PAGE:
I promise you, in the cost of drugs, advertisement is not where it breaks down.
Drug Companies spent 4 billion dollars
on advertising in 2004, that's not chump change. They've also spent 800 million on lobbying
in the past 7 years.
In addition, of the 1,274 people registered to lobby in Washington, D.C. in 2004 on behalf of the pharmaceutical industry, according to the non-partisan Center for Public Integrity, 476 are former federal officials who worked for regulatory agencies as well as in Congress. They include over 15 former members of the U.S. Senate and over 60 members of the U.S. House of Representatives. The most powerful pharmaceutical industry lobbying group in Washington is the pharmaceutical trade group Pharmaceutical Research Manufacturers of America (PhRMA). It is now headed by former Rep. Billy Tauzin (R-LA) and was central to getting the 2003 Medicare Modernization Act passed while Tauzin was Chairman of the House Energy & Commerce Committee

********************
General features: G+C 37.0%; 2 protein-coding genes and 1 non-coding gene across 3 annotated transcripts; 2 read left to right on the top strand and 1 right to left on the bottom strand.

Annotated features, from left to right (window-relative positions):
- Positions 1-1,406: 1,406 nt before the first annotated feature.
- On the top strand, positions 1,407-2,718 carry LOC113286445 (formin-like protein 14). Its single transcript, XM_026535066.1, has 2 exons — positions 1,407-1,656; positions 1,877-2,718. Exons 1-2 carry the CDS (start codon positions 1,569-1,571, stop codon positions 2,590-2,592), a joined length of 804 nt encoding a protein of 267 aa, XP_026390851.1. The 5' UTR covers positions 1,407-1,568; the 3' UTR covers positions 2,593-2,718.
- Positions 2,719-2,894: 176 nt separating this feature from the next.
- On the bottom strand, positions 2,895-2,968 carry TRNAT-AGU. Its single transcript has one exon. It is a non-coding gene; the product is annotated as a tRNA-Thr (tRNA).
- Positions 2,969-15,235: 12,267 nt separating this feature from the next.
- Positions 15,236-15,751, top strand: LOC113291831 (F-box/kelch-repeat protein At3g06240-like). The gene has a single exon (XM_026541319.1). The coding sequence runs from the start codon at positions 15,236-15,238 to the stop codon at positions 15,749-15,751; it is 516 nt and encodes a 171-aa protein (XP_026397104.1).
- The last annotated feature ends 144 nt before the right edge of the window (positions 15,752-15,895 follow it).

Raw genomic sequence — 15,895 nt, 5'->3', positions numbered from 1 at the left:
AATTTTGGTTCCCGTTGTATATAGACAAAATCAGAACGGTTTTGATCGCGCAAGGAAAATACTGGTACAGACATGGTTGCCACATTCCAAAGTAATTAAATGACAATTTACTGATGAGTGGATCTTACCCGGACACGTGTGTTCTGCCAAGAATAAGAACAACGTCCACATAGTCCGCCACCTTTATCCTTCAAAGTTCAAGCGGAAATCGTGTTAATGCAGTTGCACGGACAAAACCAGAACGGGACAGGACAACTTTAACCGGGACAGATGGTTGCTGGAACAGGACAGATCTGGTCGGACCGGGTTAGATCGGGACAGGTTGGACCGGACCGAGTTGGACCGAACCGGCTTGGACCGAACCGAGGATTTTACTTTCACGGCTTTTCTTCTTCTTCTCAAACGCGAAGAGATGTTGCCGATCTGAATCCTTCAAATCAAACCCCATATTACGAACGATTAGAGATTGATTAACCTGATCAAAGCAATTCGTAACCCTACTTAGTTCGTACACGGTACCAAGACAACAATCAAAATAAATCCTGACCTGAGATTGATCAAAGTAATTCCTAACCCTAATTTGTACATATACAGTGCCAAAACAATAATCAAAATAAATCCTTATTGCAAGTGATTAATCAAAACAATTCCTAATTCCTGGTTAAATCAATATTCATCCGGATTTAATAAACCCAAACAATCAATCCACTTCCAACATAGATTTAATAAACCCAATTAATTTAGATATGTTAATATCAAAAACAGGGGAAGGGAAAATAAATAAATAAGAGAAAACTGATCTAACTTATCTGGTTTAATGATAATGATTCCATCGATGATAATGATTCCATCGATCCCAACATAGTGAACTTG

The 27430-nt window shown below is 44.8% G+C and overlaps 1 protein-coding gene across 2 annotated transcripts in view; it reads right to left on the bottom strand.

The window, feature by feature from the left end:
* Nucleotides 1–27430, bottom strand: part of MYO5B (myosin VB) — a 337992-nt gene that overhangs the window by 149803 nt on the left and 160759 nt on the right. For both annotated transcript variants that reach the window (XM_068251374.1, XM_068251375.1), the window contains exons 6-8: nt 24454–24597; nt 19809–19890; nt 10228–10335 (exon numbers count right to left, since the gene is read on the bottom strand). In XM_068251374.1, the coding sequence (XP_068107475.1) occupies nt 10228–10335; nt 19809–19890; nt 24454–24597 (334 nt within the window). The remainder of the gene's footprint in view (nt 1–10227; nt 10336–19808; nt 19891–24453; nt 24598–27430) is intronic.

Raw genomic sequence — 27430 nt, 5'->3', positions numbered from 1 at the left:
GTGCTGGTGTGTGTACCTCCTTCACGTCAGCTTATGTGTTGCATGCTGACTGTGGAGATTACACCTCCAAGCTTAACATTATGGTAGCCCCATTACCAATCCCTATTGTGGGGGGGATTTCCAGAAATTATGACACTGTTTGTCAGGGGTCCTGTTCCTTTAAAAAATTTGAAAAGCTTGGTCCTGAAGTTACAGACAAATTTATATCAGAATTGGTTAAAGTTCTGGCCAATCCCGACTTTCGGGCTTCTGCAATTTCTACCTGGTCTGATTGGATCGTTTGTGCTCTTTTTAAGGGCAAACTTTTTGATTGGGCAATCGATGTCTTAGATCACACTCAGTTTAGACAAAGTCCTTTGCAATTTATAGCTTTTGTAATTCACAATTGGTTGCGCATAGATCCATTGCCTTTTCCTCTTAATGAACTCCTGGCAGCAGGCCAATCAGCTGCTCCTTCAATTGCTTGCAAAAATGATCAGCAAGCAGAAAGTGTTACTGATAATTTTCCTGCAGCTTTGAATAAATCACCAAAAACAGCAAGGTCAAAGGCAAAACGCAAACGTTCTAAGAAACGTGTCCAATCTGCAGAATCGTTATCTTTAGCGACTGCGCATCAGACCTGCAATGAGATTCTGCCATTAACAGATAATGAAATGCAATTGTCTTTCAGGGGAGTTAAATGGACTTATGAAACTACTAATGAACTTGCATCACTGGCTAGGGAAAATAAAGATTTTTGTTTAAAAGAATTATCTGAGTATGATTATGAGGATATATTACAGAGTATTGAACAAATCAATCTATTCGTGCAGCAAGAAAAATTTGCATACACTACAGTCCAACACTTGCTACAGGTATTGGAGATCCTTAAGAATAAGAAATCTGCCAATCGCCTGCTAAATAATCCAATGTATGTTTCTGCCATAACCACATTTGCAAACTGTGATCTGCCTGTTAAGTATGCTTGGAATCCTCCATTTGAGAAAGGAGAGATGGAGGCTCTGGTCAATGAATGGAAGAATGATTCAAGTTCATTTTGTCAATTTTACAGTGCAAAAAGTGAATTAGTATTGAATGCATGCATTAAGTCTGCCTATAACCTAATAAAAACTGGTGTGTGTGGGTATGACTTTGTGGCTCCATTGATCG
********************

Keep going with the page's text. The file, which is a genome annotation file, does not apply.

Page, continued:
Drug manufacturers successfully joined with the Bush administration in preventing cost restrictions on drugs with the passage of the new Medicare law which features prescription benefits, shortly going into effect in 2006. In addition, drug companies are awarded with corporate tax breaks by the federal government.